It starts with a technical tour-de-force by the filmmaker that also depicts the technical tour-de-force being performed by the film’s protagonist. Harry Caul (played with nuanced nerdiness by Gene Hackman), the best undercover surveillance expert on the West Coast, has taken on the seemingly impossible assignment of recording the conversation of a couple walking around San Francisco’s Union Square during a crowded lunch hour. Caul’s method of solving the problem unreels in the film’s first eight minutes; more importantly, though, this sequence demonstrates Coppola’s own expertise in recording Caul’s project, a logistics challenge requiring six cameras, four camera crews, and piles of sound equipment (goodbye budget, and goodbye also cinematographer Haskell Wexler) .
A long, excruciatingly slow crane shot, calling to mind similar bravura shots by Hitchcock, Welles, Altman, and, of course Antonioni, descends into the square, focusing finally on hangdog Caul in his perpetual plastic raincoat being trailed and imitated by an obnoxious mime. Cuts disclose an agent aiming what looks like a sniper rifle, the crosshairs finding the targeted couple. It’s a shotgun mike and with that and Caul’s other eavesdropping devices — a guy with a mike in a shopping bag and another long distance recorder in a hotel window — the surveillance team picks up random sonic squiggles, snatches of a band playing “The Red Red Robin Comes Bob Bob Bobbin Along” and non-sequitur bits of seemingly inane dialogue. These spill into a bewildering audio collage, a puzzle which Caul, and the audience, has to piece together.
And, presumably, Coppola also. At this point a lot of the script was up in the air and, like Caul, Coppola was faced with a bunch of tantalizing leads and disconnected directions that eluded final form. When Caul returns to his cavernous, Zoetrope-like factory-floor office and runs his recordings through a bank of reel-to-reels trying to orchestrate them into a coherent transcript, it probably echoes similar efforts by Coppola, or more likely “sound designer” Walter Murch, doing the same in the editing room with the movie. As Caul obsessively repeats bits of the conversation over and over again, together with flashbacks to the actual scene, the pieces cohere into a narrative, one drawing Caul, against his better judgment, more and more into an emotional involvement with his subject. For Caul is happy being a gun for hire. He doesn’t want to know what the conversation is about, or who the couple conducting it are, or what the motives are of the mysterious business men who are paying him well to get the work done. He wants his satisfaction to be limited to technical prowess, the finesse, ingenuity and panache with which he fulfills the task given him, however daunting.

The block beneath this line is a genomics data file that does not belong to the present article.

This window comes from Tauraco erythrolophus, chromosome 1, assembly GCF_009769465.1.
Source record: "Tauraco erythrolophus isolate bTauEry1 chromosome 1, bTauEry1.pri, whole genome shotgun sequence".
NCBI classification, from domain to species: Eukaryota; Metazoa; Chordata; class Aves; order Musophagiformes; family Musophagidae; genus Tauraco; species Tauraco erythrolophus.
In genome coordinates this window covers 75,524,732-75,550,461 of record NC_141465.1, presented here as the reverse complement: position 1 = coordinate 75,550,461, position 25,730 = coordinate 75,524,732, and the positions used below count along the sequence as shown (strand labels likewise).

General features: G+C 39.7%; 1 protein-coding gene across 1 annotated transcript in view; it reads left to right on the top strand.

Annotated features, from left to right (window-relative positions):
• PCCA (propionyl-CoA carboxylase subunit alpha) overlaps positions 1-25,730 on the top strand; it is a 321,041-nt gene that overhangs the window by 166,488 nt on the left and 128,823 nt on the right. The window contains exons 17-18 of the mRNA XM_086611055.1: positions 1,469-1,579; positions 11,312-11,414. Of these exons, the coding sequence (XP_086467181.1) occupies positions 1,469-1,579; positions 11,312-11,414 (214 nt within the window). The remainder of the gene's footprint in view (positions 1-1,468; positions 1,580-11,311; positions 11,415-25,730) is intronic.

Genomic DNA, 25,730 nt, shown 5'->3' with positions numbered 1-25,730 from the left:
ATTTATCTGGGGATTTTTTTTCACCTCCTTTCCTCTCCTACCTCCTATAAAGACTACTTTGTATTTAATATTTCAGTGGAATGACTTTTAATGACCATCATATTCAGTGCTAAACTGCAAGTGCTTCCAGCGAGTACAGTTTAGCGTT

Caul, then, is a threadbare version of Coppola himself. A brilliant cinematic technician, able to pull off the seemingly impossible task of taking on a trashy best seller, overwhelming egos ranging from Marlon Brando to Robert Evans, and the innumerable practical, moral and aesthetic decisions, challenges. obstacles and booby traps of a major studio production, and turning them into a box office gold mine and, incidentally, a revered work of art. The secret, apparently, is not to think too much about it, just apply oneself to the job at hand.